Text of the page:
Empirical Implications of Sequential Innovation and Legal Action
This article compares two hypotheses, sequential innovation and legal action, and theoretically obtains the testable implications to specify which hypothesis is crucial in empirical evidence. Our main results are that we distinguish between the two hypotheses based on i) whether the cross-term coefficient of the number of patents and the dummy of patent law are positive or negative and ii) whether the variance of the patent distribution is decreased.
|Date of creation:||Feb 2013|
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- Boldrin, Michele & Levine, David K., 2008.
"Perfectly competitive innovation,"
Journal of Monetary Economics,
Elsevier, vol. 55(3), pages 435-453, April.
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- Michele Boldrin & David K. Levine, 2002. "Perfectly competitive innovation," Staff Report 303, Federal Reserve Bank of Minneapolis.
- Michele Boldrin & David K Levine, 2002. "Perfectly Competitive Innovation," Levine's Working Paper Archive 625018000000000192, David K. Levine.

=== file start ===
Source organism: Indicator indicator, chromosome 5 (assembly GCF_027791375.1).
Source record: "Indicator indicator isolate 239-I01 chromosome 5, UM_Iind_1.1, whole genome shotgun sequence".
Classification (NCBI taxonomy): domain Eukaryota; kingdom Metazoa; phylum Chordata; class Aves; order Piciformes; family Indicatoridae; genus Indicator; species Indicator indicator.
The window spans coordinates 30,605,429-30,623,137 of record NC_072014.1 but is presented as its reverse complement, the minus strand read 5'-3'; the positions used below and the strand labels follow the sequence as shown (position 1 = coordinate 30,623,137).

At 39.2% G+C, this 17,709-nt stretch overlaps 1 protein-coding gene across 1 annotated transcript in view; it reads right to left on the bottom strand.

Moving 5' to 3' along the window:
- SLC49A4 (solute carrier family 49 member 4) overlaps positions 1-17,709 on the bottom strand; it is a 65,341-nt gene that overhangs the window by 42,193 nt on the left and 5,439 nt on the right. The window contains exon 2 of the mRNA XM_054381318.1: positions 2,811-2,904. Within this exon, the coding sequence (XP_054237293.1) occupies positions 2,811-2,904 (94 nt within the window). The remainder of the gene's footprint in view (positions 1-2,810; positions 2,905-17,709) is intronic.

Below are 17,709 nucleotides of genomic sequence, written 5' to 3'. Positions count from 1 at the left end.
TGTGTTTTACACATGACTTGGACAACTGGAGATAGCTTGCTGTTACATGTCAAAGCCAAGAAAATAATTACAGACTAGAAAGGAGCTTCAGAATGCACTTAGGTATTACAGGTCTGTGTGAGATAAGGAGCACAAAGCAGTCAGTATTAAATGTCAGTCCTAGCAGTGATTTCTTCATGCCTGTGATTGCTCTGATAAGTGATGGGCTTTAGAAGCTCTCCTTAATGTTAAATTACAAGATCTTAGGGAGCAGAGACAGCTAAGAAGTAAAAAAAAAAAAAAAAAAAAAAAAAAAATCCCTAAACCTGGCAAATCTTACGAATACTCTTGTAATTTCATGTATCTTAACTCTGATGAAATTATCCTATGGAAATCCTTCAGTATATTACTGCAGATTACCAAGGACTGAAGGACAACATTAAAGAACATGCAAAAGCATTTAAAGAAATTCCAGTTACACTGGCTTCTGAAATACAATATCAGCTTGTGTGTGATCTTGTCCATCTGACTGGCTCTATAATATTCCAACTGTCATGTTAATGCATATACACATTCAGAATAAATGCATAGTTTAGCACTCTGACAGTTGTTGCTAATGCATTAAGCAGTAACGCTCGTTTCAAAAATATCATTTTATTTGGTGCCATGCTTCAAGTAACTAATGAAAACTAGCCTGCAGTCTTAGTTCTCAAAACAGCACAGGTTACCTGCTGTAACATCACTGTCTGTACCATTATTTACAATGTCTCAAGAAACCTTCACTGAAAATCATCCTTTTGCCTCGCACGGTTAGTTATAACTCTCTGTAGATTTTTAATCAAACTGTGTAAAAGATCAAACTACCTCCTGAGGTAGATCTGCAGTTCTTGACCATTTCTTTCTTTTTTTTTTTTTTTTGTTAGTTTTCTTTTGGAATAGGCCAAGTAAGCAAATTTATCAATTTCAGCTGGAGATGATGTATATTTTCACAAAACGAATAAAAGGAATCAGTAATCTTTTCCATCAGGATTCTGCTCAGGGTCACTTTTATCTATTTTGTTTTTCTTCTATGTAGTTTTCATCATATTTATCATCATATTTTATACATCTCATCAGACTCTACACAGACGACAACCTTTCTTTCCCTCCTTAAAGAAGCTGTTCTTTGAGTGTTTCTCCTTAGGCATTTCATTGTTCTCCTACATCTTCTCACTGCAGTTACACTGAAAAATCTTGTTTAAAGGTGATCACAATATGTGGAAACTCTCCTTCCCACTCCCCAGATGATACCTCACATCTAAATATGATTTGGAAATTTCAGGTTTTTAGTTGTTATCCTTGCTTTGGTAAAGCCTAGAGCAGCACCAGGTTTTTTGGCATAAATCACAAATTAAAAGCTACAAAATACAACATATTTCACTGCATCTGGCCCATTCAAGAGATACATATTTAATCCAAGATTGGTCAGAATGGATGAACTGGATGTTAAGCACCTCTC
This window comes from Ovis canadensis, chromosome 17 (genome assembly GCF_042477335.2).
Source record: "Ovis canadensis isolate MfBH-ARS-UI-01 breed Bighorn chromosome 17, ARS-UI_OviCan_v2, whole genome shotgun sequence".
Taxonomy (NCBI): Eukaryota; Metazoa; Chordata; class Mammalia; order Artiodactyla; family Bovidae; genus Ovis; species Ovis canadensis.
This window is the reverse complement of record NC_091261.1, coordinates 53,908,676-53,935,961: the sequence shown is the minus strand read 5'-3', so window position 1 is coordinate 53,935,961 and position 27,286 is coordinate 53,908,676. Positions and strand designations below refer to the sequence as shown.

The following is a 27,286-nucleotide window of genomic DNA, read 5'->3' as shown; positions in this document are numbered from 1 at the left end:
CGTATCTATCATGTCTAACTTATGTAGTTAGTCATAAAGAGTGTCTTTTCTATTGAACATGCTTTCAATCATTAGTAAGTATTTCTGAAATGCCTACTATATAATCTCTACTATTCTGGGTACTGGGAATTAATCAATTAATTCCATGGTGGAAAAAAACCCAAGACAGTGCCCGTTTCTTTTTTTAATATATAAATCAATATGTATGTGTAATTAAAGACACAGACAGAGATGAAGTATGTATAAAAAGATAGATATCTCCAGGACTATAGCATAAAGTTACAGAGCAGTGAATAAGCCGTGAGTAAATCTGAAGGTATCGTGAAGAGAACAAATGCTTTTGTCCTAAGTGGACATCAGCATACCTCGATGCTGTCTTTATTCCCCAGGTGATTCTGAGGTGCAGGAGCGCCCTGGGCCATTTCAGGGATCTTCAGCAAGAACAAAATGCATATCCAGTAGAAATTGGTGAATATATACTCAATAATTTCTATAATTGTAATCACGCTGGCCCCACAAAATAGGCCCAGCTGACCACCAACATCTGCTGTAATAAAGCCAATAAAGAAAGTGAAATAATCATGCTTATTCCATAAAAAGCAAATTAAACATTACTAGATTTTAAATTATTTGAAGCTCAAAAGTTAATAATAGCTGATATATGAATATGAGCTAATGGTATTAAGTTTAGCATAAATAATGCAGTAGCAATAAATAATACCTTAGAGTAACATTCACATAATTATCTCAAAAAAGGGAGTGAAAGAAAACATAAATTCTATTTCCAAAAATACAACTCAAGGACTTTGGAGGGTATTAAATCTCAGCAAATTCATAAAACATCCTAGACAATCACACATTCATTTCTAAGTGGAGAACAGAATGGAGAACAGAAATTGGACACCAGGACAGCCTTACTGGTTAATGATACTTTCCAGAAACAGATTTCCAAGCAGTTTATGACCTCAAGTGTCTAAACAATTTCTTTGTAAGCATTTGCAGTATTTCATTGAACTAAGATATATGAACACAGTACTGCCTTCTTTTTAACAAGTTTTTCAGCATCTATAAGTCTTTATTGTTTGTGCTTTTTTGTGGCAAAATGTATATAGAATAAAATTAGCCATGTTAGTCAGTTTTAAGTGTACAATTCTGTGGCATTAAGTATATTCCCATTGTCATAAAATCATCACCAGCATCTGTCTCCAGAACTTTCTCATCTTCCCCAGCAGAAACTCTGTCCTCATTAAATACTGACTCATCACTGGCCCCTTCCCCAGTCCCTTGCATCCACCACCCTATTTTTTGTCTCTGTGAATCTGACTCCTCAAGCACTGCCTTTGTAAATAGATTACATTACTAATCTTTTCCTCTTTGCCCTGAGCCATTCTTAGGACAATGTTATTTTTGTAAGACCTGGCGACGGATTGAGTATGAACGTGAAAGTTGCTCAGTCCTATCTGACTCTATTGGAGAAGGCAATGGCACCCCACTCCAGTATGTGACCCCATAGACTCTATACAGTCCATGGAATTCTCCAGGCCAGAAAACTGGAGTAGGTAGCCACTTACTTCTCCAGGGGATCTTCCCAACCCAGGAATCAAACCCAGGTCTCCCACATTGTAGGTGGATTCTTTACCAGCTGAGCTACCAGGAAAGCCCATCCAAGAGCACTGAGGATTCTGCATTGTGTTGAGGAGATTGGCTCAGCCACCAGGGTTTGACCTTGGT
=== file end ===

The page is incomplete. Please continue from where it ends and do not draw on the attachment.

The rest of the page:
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- Josh Lerner, 2009. "The Empirical Impact of Intellectual Property Rights on Innovation: Puzzles and Clues," American Economic Review, American Economic Association, vol. 99(2), pages 343-348, May.
- James Bessen & Eric Maskin, 2009. "Sequential innovation, patents, and imitation," RAND Journal of Economics, RAND Corporation, vol. 40(4), pages 611-635.
- James Bessen & Eric Maskin, 2006. "Sequential Innovation, Patents, and Imitation," Economics Working Papers 0025, Institute for Advanced Study, School of Social Science.
- Suzanne Scotchmer, 1991. "Standing on the Shoulders of Giants: Cumulative Research and the Patent Law," Journal of Economic Perspectives, American Economic Association, vol. 5(1), pages 29-41, Winter. Full references (including those not matched with items on IDEAS)
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